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This weekend's project was simple on the face of it. A little harder in reality.

My Yamaha keyboard has a USB socket that outputs some sort of MIDI.

My RaspberryPi has a USB socket.

The resultant "thought" ought to be obvious.

Pi and keyboard
The Pi and the Keyboard.

When you are working with raw USB on RISC OS, you are dealing with DeviceFS and you will need to know two things - the name of the USB device to which you wish to receive data, and the correct endpoint. An endpoint is sort of like a pipe, either data goes in, or data falls out. But not at the same time. So a bi-di communication will have two endpoints. Actually, it is a lot more complex than that as some devices have numerous endpoints for different purposes.

I had originally determined my keyboard to be device "USB7" with endpoint 2.

USB info
Using !USBinfo to see what the keyboard identified itself as.

With the device and endpoint known, the first program was dead simple:

in% = OPENIN("devices#endpoint2:USB7")
  b% = BGET#in%
  PRINT b%
This returned many many zero bytes, but I could see other activity when I pressed keys on the keyboard.

I will skip a lot of headscratching and say that there are some fundamental limitations in the RISC OS USB stack. The first of which is that if you use USB in interrupt mode, you need to request a certain amount of data to be received, or else the system will block awaiting it. This is not a problem with bulk storage as the important transfers will be a request to your actions so you'll know how much data will be coming in (say, a sector or somesuch). However erratic transfers such as MIDI - you cannot say how much data will be coming in, if any. My keyboard transmits a clock tick every quarter beat (every 2-10cs depending on tempo) and an Active Sense request (about every 3-4cs), but other keyboards don't do this. They may be silent until something happens.
The alternative is to just keep looking for bytes, but due to how the system is set up it will block if there is no byte to return. I don't know why, OS_BGet provides for the validity of data to be flagged with the Carry flag. In addition there is a call to return the size of the buffer and the number of bytes free...which doesn't seem to bear any semblance to reality.
So the accepted method is padding. Stuffing in zero bytes when there is nothing actually there to receive.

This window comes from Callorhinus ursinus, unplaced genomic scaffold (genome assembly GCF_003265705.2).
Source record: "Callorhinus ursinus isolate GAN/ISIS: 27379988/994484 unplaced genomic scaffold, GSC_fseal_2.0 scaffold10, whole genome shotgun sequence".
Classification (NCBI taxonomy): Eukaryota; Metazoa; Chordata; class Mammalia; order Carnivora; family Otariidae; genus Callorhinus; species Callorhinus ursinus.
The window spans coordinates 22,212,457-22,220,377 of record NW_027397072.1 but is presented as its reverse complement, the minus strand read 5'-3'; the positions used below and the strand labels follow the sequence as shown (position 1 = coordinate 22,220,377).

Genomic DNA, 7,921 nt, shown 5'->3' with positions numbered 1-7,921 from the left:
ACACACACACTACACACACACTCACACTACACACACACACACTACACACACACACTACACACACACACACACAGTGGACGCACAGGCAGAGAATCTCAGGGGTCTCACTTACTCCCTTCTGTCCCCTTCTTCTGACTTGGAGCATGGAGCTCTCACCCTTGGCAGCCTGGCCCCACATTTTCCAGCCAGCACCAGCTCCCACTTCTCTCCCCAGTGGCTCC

For the purposes of my MIDI receiver, I look for specific codes and ignore everything else. One thing that will certainly fail is USBMIDI events starting with a zero byte...thankfully it is "for expansion" so there aren't any. Yet.

My keyboard has an auto-off. Switching back on will cause the USB attachment to be reassigned, so I had to make the program look for the correct device.

REM Step one - enumerate USB devices looking for one with
REM an interface "class 1.3" (audio, midi streaming).
SYS "OS_ServiceCall", 1, &D2, 0 TO ,,blk%
devtmp$ = ""
devname$ = ""
devep% = 0
  REM Get pointer to next device
  next% = blk%!0

  REM Read device name
  blk%?13 = 13
  IF blk%?12 = 0 THEN blk%?12 = 13
  devtmp$ = $(blk%+8)

  REM Skip to description blocks
  blk% = blk% + (blk%!4 >> 16) + 4

    blksize% = blk%?0
    blktype% = blk%?1

    REM Interface description block, looking for
    REM device with class 1 (audio), subclass 3
    REM (midi streaming).
    IF blktype% = 4 THEN
      IF ((blk%?5 = 1) AND (blk%?6 = 3)) THEN
        PRINT "Identified device: "+devtmp$
        devname$ = devtmp$

    REM Look at endpoints for the one to read
    REM in data from the device (addr > 128).
    IF devname$ <> "" THEN
      REM Only scan endpoints if device matched
      IF blktype% = 5 THEN
        IF (blk%?2 > 128) THEN
          devep% = (blk%?2 - 128)
          PRINT "Identified endpoint: "+STR$(devep%)
          blksize% = 0 : REM Force parsing to stop now...

    blk% = blk% + blksize%
  UNTIL blksize% = 0

  blk% = next%
UNTIL next% = 0
This will not make sense without the Castle documentation describing the format of USB descriptors (the info on the ROOL website is partial), and even then I had to make the assumption that an endpoint address with bit 7 set was a "send" not a "receive" (point of view of the device, not the host). The available documentation is minimal, so that code above was the result of a lot of "try this" followed by poking around in memory with the debugger to see what was there and where it was.

Once the device and endpoint had been determined, we can open it with:

in% = OPENIN("devices#endpoint"+STR$(devep%)+":"+devname$)

And, then, it is as simple as just running BGET over and over.

USBMIDI, as opposed to plain MIDI, sends MIDI events with a prefix. The prefixes are provided in the low nibble (bits 0-3) of the first byte received: